You can’t help being an untested newbie during freshman year. But it doesn’t mean you need to take being a rookie lying down. Follow these tips from an upperclassman who’s been there, done that. (And, yes, literally has the T-shirt.)
1. Do not wear what you slept in the night before to class (or work)
Believe it or not, actually getting ready in the morning will help you be prepared for the day. You’ll feel more focused and put together, plus it’s way more respectful to the professor if you look like you actually got ready for class instead of rolling out of bed at the last minute, cursing your 8:00 a.m. the whole way. Speaking of being respectful . . .
2. Treat all faculty and staff with respect
You may get frustrated and hate the plus/minus grading system for lowering your GPA that one tenth of a point. You might do all the work in a group project and get no recognition. There might be a rule that says you can’t check a certain book out of the library. But that does not give you the right to confront a professor or staff member. They get that you’re probably frustrated because something didn’t work out for you, but being rude is never acceptable. Same with the cafeteria and janitorial staff. Chances are whatever is bothering you isn’t their fault. “Treat the janitor how you’d treat the CEO”—I heard this saying a long time ago but it has never been more true than in college. Whether it’s the president of the college or the facilities manager fixing your toilet, you should treat everyone with equal respect. Plus, no one thinks it’s cool to be mean to adults anymore. Be nice. Learn people’s names. Smile. And say thank you.
3. Get some sleep
“No one remembers the nights they got enough sleep.” Okay, that might be true, but everyone remembers when they fall asleep during the most important lecture of the year and missed the pertinent parts for the final (read: only) exam in the class. Everyone’s sleep schedule changes at college, it’s bound to happen, but your body needs rest. Take a 45-minute nap. Go to bed a half hour early. Say no to your fifth night of going out in a row and go to bed instead. Your body and your mind will thank you when you can actually pay attention instead of yawning the day away.
4. The freshman 15 is not a big deal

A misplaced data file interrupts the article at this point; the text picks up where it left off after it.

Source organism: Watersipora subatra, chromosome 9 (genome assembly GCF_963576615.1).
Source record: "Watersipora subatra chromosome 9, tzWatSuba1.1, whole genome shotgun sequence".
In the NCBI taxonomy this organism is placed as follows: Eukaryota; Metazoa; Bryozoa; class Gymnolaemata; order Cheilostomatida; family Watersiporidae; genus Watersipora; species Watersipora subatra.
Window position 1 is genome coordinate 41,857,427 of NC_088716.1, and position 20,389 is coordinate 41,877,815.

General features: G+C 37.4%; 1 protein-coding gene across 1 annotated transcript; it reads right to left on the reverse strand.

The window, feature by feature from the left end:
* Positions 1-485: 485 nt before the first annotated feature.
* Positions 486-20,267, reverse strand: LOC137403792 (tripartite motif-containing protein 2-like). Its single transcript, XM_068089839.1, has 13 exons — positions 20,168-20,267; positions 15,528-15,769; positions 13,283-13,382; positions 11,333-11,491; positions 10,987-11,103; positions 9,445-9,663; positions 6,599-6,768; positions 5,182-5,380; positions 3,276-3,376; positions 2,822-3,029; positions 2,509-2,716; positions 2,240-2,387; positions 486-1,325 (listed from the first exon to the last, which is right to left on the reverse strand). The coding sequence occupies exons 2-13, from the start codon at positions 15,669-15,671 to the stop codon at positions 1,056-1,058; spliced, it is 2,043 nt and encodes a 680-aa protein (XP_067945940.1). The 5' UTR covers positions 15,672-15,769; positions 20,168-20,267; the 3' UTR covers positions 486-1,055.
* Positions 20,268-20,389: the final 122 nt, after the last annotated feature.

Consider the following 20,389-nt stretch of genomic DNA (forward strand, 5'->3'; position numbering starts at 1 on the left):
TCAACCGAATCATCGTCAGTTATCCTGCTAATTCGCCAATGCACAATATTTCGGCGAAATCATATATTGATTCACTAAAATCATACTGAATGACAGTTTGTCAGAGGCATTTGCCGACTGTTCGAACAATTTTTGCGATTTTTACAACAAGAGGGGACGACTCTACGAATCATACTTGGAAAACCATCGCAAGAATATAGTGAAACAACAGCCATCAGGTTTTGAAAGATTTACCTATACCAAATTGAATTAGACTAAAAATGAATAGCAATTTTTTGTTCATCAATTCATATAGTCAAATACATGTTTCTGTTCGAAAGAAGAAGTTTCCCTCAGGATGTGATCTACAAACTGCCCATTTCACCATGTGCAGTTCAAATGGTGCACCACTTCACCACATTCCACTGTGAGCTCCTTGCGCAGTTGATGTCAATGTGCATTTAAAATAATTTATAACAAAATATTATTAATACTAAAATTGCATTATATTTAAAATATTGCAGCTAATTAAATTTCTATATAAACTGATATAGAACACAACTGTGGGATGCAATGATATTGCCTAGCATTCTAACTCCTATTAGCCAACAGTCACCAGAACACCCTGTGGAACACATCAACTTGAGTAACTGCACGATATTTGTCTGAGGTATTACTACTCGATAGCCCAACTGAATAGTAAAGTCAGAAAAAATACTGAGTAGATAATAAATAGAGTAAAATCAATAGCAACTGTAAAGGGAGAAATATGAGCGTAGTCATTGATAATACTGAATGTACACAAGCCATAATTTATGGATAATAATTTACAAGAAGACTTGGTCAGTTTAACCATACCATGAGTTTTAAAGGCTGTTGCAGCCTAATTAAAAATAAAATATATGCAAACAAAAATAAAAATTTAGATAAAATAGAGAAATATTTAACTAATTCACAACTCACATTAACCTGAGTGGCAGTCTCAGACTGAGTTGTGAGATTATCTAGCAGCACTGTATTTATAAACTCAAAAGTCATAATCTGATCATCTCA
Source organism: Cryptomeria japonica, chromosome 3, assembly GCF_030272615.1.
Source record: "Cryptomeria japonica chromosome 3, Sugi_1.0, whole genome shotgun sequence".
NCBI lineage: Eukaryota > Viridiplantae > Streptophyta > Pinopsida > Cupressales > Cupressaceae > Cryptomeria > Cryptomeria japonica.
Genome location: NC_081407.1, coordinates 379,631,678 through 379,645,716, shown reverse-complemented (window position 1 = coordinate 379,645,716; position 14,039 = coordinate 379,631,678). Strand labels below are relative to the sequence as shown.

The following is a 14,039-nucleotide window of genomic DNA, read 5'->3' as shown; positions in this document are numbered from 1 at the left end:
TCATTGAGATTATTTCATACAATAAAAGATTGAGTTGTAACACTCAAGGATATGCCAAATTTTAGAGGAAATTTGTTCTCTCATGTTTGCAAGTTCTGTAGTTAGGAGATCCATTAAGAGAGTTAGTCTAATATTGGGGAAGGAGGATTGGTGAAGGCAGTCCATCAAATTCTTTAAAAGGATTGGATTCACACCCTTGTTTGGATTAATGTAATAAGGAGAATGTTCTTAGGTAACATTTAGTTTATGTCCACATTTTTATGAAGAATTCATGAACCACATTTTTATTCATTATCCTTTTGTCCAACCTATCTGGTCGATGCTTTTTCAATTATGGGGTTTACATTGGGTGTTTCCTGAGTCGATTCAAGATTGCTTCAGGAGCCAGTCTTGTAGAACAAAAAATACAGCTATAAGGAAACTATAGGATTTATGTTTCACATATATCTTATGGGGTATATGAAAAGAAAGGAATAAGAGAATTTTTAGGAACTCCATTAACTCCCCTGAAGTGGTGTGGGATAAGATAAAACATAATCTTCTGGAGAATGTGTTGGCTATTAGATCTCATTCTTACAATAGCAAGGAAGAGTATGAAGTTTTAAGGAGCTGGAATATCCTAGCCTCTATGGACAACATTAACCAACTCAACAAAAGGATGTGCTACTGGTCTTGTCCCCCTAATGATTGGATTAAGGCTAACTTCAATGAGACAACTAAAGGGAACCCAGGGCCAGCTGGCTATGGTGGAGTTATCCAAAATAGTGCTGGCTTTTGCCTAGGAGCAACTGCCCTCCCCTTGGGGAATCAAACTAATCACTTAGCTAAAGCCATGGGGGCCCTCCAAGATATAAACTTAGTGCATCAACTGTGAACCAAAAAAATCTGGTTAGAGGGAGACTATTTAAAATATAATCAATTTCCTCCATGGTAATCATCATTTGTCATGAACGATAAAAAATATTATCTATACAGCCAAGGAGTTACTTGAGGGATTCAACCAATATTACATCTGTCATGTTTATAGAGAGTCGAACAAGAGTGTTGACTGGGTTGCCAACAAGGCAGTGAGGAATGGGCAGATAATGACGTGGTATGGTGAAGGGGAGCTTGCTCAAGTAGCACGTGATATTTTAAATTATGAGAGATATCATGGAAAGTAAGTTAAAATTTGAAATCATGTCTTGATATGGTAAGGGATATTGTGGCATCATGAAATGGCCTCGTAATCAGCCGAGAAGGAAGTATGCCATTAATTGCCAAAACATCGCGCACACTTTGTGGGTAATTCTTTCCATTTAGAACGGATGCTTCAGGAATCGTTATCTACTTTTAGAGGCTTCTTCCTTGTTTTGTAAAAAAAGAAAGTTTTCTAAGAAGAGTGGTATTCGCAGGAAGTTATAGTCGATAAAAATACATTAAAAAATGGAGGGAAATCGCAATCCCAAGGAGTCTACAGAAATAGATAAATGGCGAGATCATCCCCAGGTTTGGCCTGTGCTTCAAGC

Everyone has heard of the dreaded Freshmen 15. I’m here to debunk this myth. You might gain weight. You might lose weight. You might stay the same. In any kind of transitional period, humans tend to fluctuate in their weight. It happens after you get married, have kids, start college, start a sport, retire from a sport for that matter—any big change, really. So go to the gym or don’t. Eat that extra pie or don’t. Your body is going to do what is healthy for it to do, so just make sure that you feel healthy. If that means going to the gym, then go! If that means getting more sleep a night, do it! Just accept the skin you’re in and realize that there are many more important things to focus on than what a scale says.
5. Go with your gut
This tip is essential, and it applies to all kinds of situations. It is so, so important to trust what feels right and avoid what feels wrong. If you’re at a party and something feels weird, grab your friends and leave! There will be other gatherings. If you’re a part of an organization or even a sports team, and you start to dread going to it, maybe it’s time to say goodbye. It might sound cliché, but life is way too short to do things that you really don’t want to do. College is great because it gives you a chance to explore all kinds of different interests and environments, and it’s definitely important to test your comfort zones, but chances are you won’t enjoy every single new thing. And that’s okay. Sometimes, you gotta bail. Trust your instincts!
6. Drink water
There is a literally a book subtitled You’re Not Sick, You’re Thirsty! Get a water bottle. Better yet, get three. Fill them up, keep them cold, and every time you finish one, grab another and do this all day long. Your skin, hair, nails, and brain will thank you. Plus, you can challenge yourself to see how many you can drink in a day!
7. Invest in good weather gear
Rain boots, duck boots, snow boots—whatever boots you need, get them, because wet feet are the worst, and you’ll probably be walking more than ever. (And no one wants to be the girl in moccasins when there’s two feet of snow on the ground.) Get an umbrella and use it; coming to class sopping wet is about as fun as it sounds. Invest in the really nice winter coat, so you don’t hate every second of every walk across campus. And football games get chilly towards the end of the season, depending on where your school is, and you don’t be the person who has to leave before halftime because you don’t have gloves! There’s a lot of durable (and cute!) weather gear out there, from raincoats to hats to scarves to boots, so take advantage and rock it!